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Do I have to get consent from all heirs listed on unclaimed cash I found for my father, who's estate has been closed for years?

Kent, WA |

I found unclaimed cash for my father from an insurance company and the dept of revenue wants a notarized written disclaimer from heirs listed in the will. My father has been deceased for 9 yrs and the estate has been closed for 7 years, I can provide the copy of death certificate, will and I am listed in the will, but there are a total of 9 people in the will and all of them are either completely financially stable or well off and they are all scattered about and I am not in touch with any of them. I am suddenly and unexpectedly without a job and even a home now and honestly just want to claim this unclaimed cash for myself. I don't even have a clue how much it is, just that it is over 100> and I want to claim it for myself. Can I do this or do I need consent from every single heir?

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Attorney answers 3


If it is estate property (not beneficiary designated to you only) then it goes in the estate and follows what the will says, period. If you aren't as well off as the others that is irrelevant. Perhaps the others will agree to let you keep it but that would be a settlement up to them.

This is not legal advice nor intended to create an attorney-client relationship. The information provided here is informational in nature only. This attorney may not be licensed in the jurisdiction which you have a question about so the answer could be only general in nature.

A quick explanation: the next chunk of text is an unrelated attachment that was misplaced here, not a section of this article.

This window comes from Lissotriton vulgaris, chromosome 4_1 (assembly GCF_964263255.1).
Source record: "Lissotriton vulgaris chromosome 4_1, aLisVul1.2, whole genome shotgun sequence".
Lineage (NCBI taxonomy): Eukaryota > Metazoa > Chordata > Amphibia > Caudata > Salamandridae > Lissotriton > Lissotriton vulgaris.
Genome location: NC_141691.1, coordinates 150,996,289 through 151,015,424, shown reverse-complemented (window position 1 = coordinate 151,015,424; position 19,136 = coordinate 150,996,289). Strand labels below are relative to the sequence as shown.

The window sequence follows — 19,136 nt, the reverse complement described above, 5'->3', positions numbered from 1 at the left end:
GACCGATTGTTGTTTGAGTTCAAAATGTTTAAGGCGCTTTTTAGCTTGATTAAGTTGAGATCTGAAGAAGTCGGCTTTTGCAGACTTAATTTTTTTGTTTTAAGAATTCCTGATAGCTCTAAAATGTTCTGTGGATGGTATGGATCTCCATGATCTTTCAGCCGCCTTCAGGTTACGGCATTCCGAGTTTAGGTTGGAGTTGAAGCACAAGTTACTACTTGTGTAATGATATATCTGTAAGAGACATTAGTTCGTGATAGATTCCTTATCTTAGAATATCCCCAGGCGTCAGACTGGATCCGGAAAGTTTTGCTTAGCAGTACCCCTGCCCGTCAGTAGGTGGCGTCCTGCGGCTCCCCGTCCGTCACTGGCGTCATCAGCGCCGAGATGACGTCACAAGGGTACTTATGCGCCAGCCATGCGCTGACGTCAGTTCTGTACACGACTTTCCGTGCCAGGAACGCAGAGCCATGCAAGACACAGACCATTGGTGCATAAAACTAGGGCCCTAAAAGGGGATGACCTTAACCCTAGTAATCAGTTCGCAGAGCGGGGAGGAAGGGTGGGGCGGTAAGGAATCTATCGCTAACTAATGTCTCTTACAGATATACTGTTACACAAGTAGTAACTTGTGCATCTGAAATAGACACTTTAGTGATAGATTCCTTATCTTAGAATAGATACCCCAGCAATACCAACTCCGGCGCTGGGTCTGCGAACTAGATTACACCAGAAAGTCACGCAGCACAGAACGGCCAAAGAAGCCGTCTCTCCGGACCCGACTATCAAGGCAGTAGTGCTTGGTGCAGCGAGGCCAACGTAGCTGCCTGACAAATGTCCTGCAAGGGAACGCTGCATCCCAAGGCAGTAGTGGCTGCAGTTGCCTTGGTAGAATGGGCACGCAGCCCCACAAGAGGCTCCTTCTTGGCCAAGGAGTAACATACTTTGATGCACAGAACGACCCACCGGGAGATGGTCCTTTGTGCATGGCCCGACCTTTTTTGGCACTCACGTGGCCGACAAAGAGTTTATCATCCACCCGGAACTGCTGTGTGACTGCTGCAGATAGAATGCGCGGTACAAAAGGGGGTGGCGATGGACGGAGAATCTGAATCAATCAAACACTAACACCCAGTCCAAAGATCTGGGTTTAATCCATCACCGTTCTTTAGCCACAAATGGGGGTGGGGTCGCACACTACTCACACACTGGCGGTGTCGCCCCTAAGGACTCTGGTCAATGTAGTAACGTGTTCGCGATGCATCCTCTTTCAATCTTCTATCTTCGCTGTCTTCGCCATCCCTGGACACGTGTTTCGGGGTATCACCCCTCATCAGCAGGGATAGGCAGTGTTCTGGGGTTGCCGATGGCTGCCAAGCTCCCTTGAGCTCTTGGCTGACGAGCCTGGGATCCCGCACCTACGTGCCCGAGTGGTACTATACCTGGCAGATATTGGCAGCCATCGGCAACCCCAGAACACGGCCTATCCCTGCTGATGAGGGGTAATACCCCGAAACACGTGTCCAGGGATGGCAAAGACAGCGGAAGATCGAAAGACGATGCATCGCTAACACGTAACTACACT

Attorney Zellinger is correct. If the will says "all my estate to the following 9 people" and you try to claim the money without letting them know, you are basically stealing from them. I think you know this. Now assuming the policy listed the estate as beneficiary or someone who died before your father, there is still a possibility that you will not legally be required to split the insurance 9 ways. Look at the will, or better yet, have an attorney look at it. Are each of the 9 people listed outright beneficiaries under the will? Are some contingent beneficiaries who would only inherit if a primary beneficiary were to die before your father? If the other 8 people inherit, do they inherit the same percentage as you? Then begin the process of tracking them down. If they are as well-off as you think, some may be willing to disclaim the money.

This answer provides general legal information and should not be construed as legal advice to be applied to any specific factual situation. It is not intended to create and does not create an attorney-client relationship. The attorney writing this post is licensed in Texas and Washington only and the laws of your jurisdiction may differ.


Unfortunately, financial need does not mean money can pass contrary to the terms of the estate.

This posting is for informational purposes only. It is not legal advice, nor does it establish an attorney-client relationship. For more information, please visit